This content is from: Local Insights

Reformation of the Trade Register

Similar to commercial registers in other countries of the EU, the Romanian Trade Register is an entity handling the incorporation and authorisation of new companies, the changes in a company's statutory structure and the formalities meant to ensure legal publicity towards third parties. The Trade Register is under the authority of the Ministry of Justice.

On August 15 2009, as the financial crisis and the distress caused by it reached their peak, Romanian judges initiated a strike, hampering the activity of the courts and the related public institutions. As the entire registration procedure relating to companies was dependent upon a final approval by a specially appointed judge at the Trade Register, the business community was suddenly unable to perform its commercial activities in a sound legal environment.

After five months of deadlock, during which companies had their registration requests scheduled as long as until March 2011 and unsettled files reached staggering numbers, on December 29 2009 the Romanian Government passed Emergency Government Ordinance 116/2009 providing for a new registration procedure at the Trade Register.

As a result, starting January 14 2010, the majority of the registrations with the Trade Register, such as share capital increases, share transfers, management changes or voluntary dissolutions, are to be handled by the director of each local Trade Register or by the persons appointed to this end by such directors. The director will pass resolutions approving or denying the registration requests of companies in the respective region. The resolutions of the Trade Register director may be challenged at the Trade Register where the registration request was filed within 15 days of their issuance, and will be tried by the commercial section of the corresponding local court (Romanian Tribunal).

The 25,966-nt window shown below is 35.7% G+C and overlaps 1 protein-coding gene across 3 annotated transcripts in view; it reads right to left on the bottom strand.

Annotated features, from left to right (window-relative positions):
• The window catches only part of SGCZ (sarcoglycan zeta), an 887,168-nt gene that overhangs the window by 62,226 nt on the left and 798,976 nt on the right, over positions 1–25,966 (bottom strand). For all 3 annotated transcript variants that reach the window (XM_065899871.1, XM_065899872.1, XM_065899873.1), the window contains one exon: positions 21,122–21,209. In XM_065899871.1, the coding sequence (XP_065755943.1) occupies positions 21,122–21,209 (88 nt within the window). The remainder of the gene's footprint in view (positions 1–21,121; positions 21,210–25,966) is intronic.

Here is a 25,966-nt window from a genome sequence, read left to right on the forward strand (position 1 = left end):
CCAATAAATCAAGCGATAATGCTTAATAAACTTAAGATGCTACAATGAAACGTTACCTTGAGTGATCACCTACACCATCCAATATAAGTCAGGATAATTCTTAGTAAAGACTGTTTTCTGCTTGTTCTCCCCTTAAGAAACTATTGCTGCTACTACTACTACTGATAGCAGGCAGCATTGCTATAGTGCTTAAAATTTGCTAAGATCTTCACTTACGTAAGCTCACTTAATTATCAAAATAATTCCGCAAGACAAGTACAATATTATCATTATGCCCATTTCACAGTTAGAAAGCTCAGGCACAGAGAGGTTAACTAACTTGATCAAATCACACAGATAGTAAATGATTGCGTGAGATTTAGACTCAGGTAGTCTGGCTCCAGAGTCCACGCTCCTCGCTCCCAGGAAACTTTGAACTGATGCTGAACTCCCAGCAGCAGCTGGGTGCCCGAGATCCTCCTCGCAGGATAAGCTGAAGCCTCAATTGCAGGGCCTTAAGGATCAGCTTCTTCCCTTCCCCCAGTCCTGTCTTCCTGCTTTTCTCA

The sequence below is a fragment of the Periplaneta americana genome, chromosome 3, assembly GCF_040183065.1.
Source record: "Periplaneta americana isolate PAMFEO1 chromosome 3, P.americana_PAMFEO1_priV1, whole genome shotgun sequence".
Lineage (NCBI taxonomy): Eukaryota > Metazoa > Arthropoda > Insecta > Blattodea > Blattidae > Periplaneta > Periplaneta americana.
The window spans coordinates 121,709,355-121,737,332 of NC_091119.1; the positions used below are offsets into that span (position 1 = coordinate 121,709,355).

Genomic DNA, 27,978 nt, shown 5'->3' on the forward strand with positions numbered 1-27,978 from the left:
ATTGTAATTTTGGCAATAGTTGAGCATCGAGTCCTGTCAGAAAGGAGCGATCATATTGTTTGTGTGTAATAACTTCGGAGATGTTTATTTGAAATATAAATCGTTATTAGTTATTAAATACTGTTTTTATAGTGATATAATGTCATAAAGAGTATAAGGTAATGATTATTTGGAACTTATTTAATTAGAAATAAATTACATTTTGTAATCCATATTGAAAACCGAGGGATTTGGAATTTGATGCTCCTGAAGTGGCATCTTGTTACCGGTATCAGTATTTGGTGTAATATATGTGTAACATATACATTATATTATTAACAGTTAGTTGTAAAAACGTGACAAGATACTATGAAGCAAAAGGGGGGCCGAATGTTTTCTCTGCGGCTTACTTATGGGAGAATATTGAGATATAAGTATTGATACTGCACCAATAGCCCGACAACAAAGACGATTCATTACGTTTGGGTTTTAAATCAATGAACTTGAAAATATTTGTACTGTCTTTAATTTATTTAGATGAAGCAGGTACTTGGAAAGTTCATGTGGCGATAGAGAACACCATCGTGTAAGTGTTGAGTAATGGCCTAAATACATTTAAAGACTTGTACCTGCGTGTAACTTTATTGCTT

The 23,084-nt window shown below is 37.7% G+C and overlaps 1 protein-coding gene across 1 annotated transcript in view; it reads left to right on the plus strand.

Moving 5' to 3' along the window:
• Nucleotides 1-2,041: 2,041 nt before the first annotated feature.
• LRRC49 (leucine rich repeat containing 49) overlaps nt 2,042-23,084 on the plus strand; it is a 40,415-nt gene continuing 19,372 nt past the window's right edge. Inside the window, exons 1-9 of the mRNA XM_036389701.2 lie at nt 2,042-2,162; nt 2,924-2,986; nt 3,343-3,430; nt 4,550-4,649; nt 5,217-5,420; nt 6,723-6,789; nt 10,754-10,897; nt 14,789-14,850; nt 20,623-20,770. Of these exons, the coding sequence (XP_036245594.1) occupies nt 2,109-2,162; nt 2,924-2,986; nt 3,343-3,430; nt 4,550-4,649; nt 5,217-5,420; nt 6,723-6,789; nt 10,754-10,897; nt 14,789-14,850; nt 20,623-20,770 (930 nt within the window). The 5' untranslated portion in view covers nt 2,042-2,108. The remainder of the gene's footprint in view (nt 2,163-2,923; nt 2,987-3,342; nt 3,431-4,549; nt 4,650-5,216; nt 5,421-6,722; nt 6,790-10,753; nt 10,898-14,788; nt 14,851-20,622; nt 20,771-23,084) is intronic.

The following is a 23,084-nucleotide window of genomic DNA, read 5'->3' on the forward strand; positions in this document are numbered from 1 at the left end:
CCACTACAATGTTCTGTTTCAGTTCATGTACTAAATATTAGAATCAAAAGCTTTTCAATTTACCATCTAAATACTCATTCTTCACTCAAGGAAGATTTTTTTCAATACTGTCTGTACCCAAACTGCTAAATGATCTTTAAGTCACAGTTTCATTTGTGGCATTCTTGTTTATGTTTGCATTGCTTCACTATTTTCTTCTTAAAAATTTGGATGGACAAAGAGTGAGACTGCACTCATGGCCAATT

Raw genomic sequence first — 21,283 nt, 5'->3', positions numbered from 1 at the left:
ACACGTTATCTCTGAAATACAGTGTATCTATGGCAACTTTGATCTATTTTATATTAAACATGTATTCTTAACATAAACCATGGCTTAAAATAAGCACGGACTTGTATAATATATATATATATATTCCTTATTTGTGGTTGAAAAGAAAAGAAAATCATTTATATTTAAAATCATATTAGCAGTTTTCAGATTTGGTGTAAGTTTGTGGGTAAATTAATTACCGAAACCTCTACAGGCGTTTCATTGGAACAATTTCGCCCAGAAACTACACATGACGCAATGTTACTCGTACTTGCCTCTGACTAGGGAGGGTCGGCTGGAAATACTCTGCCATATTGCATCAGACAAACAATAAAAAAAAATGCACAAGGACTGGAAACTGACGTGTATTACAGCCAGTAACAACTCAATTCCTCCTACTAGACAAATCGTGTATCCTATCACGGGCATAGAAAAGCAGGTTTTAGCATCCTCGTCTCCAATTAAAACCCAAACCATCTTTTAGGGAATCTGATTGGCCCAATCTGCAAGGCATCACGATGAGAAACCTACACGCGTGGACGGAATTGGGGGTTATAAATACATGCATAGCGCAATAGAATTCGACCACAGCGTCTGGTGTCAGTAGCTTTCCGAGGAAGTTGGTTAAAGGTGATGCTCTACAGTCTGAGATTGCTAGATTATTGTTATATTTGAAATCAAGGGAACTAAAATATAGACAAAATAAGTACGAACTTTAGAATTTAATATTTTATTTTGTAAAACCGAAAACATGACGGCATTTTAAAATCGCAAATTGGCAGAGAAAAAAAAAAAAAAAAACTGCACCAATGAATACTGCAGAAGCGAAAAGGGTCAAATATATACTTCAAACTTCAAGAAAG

As opposed to the previous situation, when as a general rule company-related filings were subject to a judicial procedure under the Romanian civil procedure, during which companies through their representatives appeared in front of the judge and endorsed their registration publicly, with legal arguments, the new system is not public except if it is expressly requested by the applicant. However, as under the previous system, the director of the Trade Register or the persons appointed by him may also summon the applicant to provide clarifications or additional documents with respect to the registration request.

The Ordinance provides that if the documents in support of a registration request are not in compliance with the legal requirements, the applicant's request is postponed for a maximum of 15 days, which may be extended once for the same period. If at the end of such term, the company does not fulfill its obligations, the registration application will be denied.

Although, as mentioned above, the director of the Trade Register has the authority to approve most of the companies' filings, the courts will still rule over several matters considered more important with respect to the rights of the parties. Consequently, the court located at the company's registered office will have jurisdiction over: (i) cases of dissolution by virtue of law, (ii) the appointment of liquidation practitioners in cases of dissolutions by virtue of law and (iii) the approval of mergers (including cross-border mergers) and spin-offs.

Moreover, whenever a third party submits a request to intervene with respect to a certain filing, in order to defend a personal interest contrary to that of the applicant, the Trade Register will defer the matter to the court located at the registered office of the company which filed the registration request.

These changes, aimed at transforming a mainly judicial procedure into a simplified administrative one, are merely the first steps of an extensive overhaul of the whole public registration procedure concerning companies. Within six months of the entry into force of the Ordinance, the Romanian Government undertook to present Parliament with a law establishing the framework for the appointment of specialised clerks in charge with registrations at the Trade Register.

The changes have been felt quickly by the business community, given that files with terms well into 2010 have already been solved. The new system is expected to be more expedient and suitable to commercial needs, allowing companies to develop their activities in a sound legal and business environment, without additional bureaucratic hindrance.

Alexandru Campean

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